In the early months of the COVID-19 pandemic, the murder of George Floyd under the knee of a man who supposedly had sworn to protect and serve him sparked calls for change not only in the United States, but across the globe. From Rio de Janeiro to London to Nairobi, activists and policymakers began to imagine a better path forward for public safety — one that confronts the problems of excessive force, racial and ethnic disparities, and an overreliance on policing to address a broad range of social needs and challenges.
This different vision of creating public safety through a partnership with public health in the wake of Floyd’s murder and the pandemic is the focus of the latest edition of the Journal of Community Safety and Well-Being.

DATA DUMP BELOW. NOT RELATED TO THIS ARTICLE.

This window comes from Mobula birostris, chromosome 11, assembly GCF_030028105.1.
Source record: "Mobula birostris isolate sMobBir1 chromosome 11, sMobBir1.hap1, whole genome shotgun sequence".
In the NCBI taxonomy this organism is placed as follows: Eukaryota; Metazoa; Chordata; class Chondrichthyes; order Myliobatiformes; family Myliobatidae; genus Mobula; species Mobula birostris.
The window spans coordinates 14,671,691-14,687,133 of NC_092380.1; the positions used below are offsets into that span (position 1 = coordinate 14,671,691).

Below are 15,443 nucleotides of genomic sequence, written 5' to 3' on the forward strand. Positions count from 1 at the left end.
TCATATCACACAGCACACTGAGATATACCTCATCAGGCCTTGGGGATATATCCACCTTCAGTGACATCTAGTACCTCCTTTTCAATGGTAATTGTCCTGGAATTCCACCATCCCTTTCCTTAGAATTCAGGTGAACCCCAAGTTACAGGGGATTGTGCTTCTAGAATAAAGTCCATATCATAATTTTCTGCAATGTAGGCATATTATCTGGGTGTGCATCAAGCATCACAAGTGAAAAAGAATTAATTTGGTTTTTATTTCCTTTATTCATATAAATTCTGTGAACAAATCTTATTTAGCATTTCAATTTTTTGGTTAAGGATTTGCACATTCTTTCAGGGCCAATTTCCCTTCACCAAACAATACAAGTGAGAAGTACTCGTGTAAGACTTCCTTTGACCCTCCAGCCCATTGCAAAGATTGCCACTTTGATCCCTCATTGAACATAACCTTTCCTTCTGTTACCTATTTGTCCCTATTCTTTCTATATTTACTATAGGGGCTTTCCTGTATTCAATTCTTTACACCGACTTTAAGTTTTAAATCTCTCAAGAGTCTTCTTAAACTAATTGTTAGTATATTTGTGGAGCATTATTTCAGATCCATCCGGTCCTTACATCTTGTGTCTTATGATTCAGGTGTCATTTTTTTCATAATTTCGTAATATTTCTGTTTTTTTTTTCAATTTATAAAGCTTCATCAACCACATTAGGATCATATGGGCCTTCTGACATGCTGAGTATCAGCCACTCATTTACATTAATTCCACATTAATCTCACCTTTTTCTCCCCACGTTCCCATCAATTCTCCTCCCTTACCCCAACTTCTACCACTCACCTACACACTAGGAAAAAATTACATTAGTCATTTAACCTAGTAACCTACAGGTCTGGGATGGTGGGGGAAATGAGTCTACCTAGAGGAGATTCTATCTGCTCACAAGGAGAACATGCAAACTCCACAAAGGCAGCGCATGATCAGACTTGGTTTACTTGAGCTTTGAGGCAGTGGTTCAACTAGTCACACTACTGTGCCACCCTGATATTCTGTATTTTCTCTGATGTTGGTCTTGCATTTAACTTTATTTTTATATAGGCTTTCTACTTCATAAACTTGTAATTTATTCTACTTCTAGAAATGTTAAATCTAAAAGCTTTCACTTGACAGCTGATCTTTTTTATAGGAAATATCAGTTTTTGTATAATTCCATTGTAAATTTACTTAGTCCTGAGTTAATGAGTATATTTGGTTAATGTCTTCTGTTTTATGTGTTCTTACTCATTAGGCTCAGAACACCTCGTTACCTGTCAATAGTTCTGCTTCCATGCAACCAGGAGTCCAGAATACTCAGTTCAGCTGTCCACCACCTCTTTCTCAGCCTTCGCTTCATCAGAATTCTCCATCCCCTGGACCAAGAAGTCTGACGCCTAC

“The emerging invigorated interest in alternative responses to the wide range of long-standing societal problems has brought into focus some fundamental questions,” writes Arnold Ventures Director of Criminal Justice Marc Krupanski, who served as guest editor, in an introductory essay. “What sort of partnerships between relevant sectors can be developed that better address social problems while minimizing harm? What kind of investments can government and international donors make to ensure safe and healthy communities while upholding people’s rights and liberties?”
From drug treatment diversion programs in Kyrgyzstan, Ukraine, and Vietnam, to police and health intervention programs to prevent the spread of HIV in Africa, the special issue on “Law Enforcement and Public Health Partnerships” looks at how countries across the globe are learning — and teaching — about this emergent and transformative field of alternative approaches to public safety.